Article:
Left: Isn’t he beautiful? Krishna with his flute deep inside one of the recesses created by the star-pronged structural wall; Right: Krishna again, this time with women musicians. Though a Shaivite temple, the temple walls contain images of the entire Hindu pantheon.


Deconstructing the friezes bottom to top: Marching elephants, lions, scrolls, horsemen, scrolls, legends from sacred Hindu texts, makaras, swans and peacocks, scrolls, large panels of deities.


Makara, a mythical sea-dragon and eclectic combination of a crocodile’s mouth, cow’s ears, monkey’s eyes, pig’s body, lion’s feet, and peacock’s tail.


Someone asked why were Hoysala temples star-shaped. The answer was because both the sun and moon wax and wane; the stars are always constant.

Somanathapur, an ode to the plantain fruit offered to Vishnu

Hoysala temple architecture found its zenith in the Keshava [Vishnu] Temple in Somanathapur, on the banks of the river Cauvery. By the time the Hoysalas built it, they had been around for 250-odd years and had perfected their signature style. The star-shaped platform, intricate and exuberant sculptures, and glistening lathe-carved pillars are all at their finest here. Need I add, it is my favourite as well.

Inside the dim interior, sixteen ceiling panels are carved with various stages of a blooming plantain flower, a key part of offerings made to Vishnu to this day. Unlike the temples at Belur and Halebidu, the temple has its vimanas over the sanctums—still intact. It is also the least damaged of the three temples by the Islamic forces from Delhi.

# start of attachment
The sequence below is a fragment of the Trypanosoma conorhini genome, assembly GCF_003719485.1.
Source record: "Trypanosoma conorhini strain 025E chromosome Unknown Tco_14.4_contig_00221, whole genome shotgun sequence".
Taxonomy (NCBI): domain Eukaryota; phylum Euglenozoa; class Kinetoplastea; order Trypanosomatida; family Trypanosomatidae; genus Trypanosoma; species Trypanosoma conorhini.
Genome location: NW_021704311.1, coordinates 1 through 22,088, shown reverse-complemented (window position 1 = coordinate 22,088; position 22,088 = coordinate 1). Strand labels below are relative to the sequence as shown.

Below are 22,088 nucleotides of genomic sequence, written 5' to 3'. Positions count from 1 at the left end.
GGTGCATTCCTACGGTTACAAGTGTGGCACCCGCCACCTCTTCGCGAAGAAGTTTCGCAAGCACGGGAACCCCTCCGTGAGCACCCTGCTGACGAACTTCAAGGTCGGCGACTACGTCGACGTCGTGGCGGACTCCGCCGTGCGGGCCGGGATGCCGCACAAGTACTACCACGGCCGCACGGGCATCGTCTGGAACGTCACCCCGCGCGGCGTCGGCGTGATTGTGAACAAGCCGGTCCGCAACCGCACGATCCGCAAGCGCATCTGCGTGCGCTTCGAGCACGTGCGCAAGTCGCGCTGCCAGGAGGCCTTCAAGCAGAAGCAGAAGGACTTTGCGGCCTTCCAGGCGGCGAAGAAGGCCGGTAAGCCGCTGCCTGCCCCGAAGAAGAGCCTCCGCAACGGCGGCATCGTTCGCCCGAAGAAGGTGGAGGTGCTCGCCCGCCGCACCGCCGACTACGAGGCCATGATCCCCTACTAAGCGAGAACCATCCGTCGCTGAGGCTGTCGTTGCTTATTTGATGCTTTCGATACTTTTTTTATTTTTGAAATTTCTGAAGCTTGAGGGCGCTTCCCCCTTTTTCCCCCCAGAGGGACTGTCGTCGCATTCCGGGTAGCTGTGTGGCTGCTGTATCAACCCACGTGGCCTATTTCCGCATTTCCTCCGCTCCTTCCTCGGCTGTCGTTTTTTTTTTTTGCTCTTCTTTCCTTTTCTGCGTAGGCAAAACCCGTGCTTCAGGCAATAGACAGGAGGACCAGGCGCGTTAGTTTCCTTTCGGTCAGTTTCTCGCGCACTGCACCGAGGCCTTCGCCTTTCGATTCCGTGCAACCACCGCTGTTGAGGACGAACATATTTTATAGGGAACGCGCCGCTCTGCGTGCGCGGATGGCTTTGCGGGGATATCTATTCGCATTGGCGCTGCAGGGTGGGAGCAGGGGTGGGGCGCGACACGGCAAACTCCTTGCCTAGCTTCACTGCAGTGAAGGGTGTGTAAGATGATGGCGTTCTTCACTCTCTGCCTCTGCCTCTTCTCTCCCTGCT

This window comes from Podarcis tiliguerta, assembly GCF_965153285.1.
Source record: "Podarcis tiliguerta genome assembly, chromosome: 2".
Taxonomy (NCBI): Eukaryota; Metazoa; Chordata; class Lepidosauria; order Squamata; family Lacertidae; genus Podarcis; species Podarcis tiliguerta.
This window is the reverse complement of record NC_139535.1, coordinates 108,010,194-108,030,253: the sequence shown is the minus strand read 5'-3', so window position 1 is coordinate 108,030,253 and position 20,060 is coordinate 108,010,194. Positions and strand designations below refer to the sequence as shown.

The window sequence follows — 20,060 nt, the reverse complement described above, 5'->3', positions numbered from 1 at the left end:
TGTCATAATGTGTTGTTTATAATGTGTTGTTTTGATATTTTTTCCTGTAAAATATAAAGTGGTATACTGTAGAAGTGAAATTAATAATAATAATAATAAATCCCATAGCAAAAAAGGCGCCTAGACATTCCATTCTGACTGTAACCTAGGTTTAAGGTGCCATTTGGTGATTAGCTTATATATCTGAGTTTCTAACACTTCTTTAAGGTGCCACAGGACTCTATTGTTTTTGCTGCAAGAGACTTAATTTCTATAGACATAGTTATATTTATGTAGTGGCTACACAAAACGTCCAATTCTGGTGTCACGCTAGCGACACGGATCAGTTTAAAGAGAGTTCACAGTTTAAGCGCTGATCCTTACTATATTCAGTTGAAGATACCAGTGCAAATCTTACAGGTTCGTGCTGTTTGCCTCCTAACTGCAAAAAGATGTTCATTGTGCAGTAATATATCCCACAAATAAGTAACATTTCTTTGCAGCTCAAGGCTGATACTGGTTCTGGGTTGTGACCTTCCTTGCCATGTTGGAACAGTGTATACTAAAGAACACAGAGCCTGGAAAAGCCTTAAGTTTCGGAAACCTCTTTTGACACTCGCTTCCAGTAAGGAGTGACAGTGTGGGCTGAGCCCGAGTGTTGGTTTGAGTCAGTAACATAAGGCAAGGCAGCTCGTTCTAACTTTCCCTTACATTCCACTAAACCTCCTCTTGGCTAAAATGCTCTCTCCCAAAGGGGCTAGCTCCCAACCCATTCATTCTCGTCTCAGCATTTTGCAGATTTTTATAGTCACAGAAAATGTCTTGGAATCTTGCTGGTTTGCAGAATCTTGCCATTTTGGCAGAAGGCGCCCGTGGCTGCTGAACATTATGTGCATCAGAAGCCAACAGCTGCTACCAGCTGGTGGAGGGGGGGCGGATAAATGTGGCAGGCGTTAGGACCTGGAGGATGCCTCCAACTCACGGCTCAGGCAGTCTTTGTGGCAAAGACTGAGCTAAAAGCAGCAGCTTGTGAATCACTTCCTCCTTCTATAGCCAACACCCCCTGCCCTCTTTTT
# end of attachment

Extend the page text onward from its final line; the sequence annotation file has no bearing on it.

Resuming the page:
Another feature which sets it apart is that it’s a perfect model of the trikutachala [three-shrined] order. There are three garbagrihas within, all connected by a common pillared mandapa hall. The western sanctum houses Keshava; the original is missing and the one inside is a substitute from another temple. To the south is an effigy of Venugopala or Krishna, and to the north is Janardana; all are different forms of Vishnu.

The town Somanathapur itself dates back to the Cholas, and after the Hoysalas was ruled by the Vijaynagara kings and later the Wodeyar kings of Mysore. It is named after Somanatha Dandanayaka, an army general of Hoysala King Narasimha III. An inscription testifies he established an agrahara, meaning settlement of priests, in Somanathapur and consecrated the Keshava Temple in 1268 AD.

Travel tips: 1) If you are into photography, visit the temple in the morning as it faces east. 2) Ticket: Rs. 25 for Indians; Rs. 300 for foreigners.


Chennakesava Temple or simply Keshava Temple, at Somanathapur—the zenith of Hoysala temple architecture.